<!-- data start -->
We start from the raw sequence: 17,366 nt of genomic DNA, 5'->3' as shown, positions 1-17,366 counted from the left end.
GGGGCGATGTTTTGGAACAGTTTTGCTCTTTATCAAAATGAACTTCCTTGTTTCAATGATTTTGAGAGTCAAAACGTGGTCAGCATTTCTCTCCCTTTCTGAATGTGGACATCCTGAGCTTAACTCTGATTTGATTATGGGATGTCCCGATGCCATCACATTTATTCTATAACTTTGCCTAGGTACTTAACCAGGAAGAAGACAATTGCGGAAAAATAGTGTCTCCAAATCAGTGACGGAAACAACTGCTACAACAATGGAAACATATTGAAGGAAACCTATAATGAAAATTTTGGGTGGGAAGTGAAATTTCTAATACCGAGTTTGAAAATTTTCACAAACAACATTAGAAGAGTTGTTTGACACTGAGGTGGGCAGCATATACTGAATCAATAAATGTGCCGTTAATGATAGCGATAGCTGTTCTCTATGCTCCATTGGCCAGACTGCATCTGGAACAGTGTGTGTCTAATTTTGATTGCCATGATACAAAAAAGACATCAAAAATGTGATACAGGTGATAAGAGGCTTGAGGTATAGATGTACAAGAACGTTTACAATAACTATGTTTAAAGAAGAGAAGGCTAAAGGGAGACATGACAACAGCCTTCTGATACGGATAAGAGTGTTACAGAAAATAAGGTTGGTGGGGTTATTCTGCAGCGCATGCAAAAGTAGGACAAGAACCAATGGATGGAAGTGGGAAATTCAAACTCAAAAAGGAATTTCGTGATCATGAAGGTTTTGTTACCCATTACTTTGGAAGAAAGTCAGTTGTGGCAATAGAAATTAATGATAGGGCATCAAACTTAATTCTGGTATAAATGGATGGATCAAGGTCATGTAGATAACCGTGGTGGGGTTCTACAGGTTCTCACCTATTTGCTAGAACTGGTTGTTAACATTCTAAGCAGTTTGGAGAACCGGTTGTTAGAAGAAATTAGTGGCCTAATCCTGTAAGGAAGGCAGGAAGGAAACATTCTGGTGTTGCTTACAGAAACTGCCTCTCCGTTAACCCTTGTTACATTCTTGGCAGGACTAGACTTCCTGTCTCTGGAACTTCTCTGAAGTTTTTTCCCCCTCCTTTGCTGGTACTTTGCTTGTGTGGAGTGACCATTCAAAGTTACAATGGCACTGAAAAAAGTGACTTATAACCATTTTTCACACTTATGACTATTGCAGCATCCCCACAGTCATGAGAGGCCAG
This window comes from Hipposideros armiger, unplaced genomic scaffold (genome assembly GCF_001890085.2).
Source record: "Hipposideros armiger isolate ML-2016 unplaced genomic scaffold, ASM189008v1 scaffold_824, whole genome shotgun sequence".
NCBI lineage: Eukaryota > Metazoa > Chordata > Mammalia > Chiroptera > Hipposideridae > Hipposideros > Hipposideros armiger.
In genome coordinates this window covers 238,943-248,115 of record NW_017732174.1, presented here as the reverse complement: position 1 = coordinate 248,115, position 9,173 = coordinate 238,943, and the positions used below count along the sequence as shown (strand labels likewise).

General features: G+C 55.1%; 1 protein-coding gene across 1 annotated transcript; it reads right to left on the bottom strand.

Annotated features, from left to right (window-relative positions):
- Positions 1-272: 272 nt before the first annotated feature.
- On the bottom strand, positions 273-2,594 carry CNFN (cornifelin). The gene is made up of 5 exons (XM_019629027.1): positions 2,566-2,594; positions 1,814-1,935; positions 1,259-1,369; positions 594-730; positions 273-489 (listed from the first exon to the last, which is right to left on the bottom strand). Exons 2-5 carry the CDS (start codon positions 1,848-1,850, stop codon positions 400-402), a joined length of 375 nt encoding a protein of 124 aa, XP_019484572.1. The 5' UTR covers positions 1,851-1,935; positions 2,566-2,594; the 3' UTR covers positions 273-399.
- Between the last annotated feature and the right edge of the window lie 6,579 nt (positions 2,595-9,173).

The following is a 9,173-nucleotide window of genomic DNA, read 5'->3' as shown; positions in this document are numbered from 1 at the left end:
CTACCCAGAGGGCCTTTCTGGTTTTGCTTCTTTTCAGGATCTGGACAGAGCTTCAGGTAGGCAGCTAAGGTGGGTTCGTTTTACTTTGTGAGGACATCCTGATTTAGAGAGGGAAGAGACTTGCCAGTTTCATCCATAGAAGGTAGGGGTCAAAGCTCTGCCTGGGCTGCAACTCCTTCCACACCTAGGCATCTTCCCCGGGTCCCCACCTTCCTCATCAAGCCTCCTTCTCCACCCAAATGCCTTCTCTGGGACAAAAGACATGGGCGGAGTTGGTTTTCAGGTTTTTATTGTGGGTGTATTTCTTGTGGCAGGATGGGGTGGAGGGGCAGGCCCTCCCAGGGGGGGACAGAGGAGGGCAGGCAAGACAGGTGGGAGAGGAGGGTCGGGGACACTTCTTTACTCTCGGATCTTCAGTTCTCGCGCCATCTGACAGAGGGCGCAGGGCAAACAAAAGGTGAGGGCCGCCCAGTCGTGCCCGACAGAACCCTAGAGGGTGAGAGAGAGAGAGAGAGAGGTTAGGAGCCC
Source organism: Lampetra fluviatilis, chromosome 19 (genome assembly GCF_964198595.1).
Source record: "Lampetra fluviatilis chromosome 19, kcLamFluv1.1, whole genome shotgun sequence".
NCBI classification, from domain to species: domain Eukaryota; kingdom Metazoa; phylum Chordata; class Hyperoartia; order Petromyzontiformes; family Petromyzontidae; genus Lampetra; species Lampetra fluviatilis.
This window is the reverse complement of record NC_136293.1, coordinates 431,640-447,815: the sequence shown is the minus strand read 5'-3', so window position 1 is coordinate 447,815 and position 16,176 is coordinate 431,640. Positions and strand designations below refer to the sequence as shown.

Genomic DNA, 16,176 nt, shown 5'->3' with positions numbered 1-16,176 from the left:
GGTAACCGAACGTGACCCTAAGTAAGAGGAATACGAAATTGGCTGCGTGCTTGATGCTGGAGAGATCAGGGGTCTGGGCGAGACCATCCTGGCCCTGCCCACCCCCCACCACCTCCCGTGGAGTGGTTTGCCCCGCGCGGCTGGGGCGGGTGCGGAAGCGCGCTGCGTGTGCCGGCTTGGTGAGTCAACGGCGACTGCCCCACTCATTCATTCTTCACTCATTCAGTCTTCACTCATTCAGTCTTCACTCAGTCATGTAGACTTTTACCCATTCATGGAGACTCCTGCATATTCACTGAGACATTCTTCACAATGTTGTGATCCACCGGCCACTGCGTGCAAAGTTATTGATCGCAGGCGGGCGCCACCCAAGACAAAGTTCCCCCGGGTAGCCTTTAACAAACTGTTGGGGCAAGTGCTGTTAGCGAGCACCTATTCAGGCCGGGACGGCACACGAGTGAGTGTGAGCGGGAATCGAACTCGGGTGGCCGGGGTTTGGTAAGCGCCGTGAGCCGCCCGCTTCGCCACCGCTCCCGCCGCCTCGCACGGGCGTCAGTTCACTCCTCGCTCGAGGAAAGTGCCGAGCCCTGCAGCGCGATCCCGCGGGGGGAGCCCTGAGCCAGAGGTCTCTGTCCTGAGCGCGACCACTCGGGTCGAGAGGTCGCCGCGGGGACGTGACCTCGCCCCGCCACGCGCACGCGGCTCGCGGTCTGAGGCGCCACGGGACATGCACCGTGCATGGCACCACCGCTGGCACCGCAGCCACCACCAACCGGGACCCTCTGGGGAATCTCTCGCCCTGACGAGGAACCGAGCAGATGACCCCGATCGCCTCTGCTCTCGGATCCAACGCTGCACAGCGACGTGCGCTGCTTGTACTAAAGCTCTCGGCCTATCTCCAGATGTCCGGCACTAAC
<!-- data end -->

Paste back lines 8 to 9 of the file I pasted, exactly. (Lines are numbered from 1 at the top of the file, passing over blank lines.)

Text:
Annotated features, from left to right (window-relative positions):
- Positions 1-272: 272 nt before the first annotated feature.